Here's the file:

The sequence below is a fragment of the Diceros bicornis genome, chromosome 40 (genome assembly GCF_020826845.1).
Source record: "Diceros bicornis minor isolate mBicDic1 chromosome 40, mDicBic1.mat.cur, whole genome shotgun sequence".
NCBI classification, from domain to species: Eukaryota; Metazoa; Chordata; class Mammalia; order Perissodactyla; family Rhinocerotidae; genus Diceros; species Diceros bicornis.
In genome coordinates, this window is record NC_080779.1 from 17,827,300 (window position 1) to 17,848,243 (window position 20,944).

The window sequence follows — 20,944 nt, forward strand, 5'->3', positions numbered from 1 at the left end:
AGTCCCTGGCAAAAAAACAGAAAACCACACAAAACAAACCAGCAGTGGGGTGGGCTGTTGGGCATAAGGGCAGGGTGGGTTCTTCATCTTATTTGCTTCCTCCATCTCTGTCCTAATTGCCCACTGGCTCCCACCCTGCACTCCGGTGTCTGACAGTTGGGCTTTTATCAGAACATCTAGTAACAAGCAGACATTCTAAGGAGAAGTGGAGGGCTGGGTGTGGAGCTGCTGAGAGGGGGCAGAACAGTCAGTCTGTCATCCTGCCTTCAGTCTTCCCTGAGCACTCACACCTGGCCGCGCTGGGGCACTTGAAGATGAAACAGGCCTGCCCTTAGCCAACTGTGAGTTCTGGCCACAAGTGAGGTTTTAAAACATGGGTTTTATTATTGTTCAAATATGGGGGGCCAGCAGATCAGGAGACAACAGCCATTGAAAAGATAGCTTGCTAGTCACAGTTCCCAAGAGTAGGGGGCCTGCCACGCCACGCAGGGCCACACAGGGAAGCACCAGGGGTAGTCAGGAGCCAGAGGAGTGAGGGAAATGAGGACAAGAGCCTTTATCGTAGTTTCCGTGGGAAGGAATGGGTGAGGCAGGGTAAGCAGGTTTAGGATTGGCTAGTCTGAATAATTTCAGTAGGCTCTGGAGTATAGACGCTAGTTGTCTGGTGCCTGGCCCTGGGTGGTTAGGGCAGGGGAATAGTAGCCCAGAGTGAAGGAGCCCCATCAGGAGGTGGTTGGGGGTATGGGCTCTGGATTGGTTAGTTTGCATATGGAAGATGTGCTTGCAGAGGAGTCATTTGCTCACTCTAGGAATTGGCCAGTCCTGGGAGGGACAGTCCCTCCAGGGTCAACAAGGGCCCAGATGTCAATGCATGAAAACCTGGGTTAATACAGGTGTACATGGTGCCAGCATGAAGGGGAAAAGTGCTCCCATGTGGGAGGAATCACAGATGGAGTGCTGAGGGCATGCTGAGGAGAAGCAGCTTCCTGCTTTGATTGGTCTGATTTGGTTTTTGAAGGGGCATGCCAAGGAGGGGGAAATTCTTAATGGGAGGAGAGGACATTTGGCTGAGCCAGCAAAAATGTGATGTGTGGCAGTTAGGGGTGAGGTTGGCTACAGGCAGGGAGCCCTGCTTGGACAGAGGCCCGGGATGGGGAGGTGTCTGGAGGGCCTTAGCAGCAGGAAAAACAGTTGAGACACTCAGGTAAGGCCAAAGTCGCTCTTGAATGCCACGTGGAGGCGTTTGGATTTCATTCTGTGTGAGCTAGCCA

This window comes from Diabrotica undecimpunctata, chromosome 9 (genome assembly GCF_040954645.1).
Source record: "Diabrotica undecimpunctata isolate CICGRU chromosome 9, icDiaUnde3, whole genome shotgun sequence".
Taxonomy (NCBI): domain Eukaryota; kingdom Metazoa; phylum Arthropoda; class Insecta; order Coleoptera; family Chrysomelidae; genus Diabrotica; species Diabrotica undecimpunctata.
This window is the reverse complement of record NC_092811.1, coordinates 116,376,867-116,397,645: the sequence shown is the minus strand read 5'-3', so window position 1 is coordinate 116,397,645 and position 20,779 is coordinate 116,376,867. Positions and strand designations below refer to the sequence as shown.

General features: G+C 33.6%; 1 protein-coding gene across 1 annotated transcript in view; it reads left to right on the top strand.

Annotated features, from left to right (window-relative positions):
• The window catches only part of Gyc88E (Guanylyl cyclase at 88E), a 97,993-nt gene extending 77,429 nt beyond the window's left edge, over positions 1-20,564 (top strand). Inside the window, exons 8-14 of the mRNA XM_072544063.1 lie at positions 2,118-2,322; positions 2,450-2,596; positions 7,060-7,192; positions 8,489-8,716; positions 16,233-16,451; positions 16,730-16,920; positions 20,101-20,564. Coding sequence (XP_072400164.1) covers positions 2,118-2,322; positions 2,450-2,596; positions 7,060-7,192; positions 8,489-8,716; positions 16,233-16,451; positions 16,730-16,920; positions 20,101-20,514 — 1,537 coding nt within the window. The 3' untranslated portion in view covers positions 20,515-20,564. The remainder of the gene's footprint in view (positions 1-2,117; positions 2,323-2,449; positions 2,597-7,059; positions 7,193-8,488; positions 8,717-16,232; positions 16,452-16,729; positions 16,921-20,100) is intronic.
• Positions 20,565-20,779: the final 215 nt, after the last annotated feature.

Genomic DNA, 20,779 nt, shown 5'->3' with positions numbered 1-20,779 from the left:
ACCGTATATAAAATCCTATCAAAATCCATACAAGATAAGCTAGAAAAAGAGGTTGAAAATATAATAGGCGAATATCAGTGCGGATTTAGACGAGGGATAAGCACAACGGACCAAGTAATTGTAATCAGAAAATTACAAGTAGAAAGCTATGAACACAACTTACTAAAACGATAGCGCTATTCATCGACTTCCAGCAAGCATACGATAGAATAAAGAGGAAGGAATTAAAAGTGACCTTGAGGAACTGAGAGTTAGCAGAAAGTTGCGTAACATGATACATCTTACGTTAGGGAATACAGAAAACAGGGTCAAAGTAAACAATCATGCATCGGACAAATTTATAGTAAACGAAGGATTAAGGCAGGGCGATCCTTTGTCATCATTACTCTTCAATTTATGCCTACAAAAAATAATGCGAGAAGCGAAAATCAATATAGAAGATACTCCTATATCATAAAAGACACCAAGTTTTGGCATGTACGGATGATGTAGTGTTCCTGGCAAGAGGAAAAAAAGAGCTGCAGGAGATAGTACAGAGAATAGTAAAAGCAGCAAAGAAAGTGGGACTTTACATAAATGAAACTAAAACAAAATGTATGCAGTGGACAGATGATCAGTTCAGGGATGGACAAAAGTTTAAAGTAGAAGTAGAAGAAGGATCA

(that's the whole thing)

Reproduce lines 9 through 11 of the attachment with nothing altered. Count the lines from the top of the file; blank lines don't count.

Taxonomy (NCBI): domain Eukaryota; kingdom Metazoa; phylum Arthropoda; class Insecta; order Coleoptera; family Chrysomelidae; genus Diabrotica; species Diabrotica undecimpunctata.
This window is the reverse complement of record NC_092811.1, coordinates 116,376,867-116,397,645: the sequence shown is the minus strand read 5'-3', so window position 1 is coordinate 116,397,645 and position 20,779 is coordinate 116,376,867. Positions and strand designations below refer to the sequence as shown.

General features: G+C 33.6%; 1 protein-coding gene across 1 annotated transcript in view; it reads left to right on the top strand.